Junior Team USA Roster Announced for World Bowling Junior Championships

by Matt Cannizzaro, USBC Communications 0

FOR MORE ON THE IMPORTANCE OF THE 2019 WORLD BOWLING JUNIOR CHAMPIONSHIPS TO BOWLING'S CHANCES OF INCLUSION IN THE 2024 SUMMER OLYMPIC GAMES IN PARIS, SEE OUR REPORT HERE: https://www.bowlersjournal.com/no-sleep-till-paris-bowling-targets-2024-summer-olympic-games/

 ARLINGTON, Texas - The 2024 Summer Olympics still is a few years away, but sports fans in France soon will get their fix of top-level competition when the inaugural World Bowling Junior Championships heads their way in March.

The tournament will take place at the 28-lane Plaza Bowling Saint Maximin in Saint-Maximin, France, about 40 miles outside of Paris, from March 17-23.

More than 150 of the world's best young bowlers, age 18 and under, are expected to take part in the first edition of the event.

Among them will be a quartet of Junior Team USA members who will compete overseas for the first time - Mabel Cummins of Elburn, Illinois; Kamerin Peters of Toms River, New Jersey; Anthony Neuer of Lewisburg, Pennsylvania; and Solomon Salama of Beverly Hills, California.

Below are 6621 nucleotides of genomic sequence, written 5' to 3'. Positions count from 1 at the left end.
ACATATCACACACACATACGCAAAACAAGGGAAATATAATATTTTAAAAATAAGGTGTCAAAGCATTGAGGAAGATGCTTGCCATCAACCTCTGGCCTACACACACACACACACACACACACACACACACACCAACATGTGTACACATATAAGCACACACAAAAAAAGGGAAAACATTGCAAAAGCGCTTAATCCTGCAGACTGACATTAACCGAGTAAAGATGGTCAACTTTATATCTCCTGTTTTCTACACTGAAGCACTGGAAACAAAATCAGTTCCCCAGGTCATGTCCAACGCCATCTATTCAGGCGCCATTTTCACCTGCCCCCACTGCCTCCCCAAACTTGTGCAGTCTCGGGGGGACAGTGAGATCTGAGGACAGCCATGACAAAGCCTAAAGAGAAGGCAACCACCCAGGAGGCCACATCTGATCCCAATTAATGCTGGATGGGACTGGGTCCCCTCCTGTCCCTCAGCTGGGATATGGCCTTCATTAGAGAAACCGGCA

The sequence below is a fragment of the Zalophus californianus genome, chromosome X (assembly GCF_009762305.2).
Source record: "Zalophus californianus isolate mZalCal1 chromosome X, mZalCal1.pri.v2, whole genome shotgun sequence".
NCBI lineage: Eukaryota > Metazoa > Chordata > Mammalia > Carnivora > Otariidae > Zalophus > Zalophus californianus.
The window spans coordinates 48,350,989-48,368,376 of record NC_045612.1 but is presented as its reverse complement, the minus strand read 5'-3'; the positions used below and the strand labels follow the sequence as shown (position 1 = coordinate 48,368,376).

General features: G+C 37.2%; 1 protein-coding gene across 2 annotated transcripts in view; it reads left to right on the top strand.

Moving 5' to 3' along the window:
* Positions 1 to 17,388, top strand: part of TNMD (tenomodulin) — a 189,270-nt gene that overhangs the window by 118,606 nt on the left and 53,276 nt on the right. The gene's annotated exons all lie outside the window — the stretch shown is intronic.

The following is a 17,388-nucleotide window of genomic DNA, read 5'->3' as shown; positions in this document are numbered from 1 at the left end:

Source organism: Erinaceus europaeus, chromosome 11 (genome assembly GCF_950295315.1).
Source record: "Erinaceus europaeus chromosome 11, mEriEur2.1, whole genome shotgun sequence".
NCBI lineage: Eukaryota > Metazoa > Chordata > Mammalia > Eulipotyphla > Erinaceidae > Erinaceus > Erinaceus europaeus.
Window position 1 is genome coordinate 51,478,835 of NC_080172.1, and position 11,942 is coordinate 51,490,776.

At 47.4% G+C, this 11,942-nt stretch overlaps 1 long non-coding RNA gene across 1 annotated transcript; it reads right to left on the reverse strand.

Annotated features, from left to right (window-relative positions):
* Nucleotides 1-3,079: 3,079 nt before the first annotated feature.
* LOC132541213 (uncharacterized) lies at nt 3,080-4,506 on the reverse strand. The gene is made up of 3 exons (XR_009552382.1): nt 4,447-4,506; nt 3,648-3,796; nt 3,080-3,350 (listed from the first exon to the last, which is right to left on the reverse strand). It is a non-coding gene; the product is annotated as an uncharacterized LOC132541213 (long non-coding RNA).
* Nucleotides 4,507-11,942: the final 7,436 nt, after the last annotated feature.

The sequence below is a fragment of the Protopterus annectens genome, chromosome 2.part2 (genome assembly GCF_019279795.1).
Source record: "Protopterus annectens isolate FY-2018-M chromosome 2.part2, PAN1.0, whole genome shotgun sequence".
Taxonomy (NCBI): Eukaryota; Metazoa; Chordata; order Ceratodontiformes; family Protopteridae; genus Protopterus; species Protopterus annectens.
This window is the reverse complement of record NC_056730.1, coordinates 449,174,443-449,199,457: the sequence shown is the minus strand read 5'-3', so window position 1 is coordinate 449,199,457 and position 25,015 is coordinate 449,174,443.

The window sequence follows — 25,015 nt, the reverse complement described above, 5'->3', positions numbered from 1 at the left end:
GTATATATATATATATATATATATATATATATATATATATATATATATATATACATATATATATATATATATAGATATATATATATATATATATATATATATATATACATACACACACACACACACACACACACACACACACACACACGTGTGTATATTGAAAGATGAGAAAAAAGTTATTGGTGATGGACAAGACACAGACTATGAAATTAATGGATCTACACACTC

"It's going to be an honor competing in this event and getting to wear that Team USA jersey," said Neuer, a two-time member of Junior Team USA. "Being that it's the first time the tournament has been held will make it even more special, though I'm sure it won't really hit me until I'm sitting on the plane."

Each country will send two girls and two boys to compete in five disciplines - singles, doubles, mixed team, all-events and Masters.

The first three events each will feature six games, with the top four in each division advancing to their respective semifinals. Gold, silver and bronze all-events medals will be awarded in each division based on 18-game pinfall totals, and the top 24 girls and top 24 boys will advance to the Masters portion of the event.

"It honestly means the world to me to be able to represent the USA, and it's an honor to bowl with some of the best in the country," said Peters, a 16-year-old right-hander. "Being chosen to bowl at the World Championships in my first year on the team was shocking, yet exciting, news from (Junior Team USA head coach) Bryan (O'Keefe)."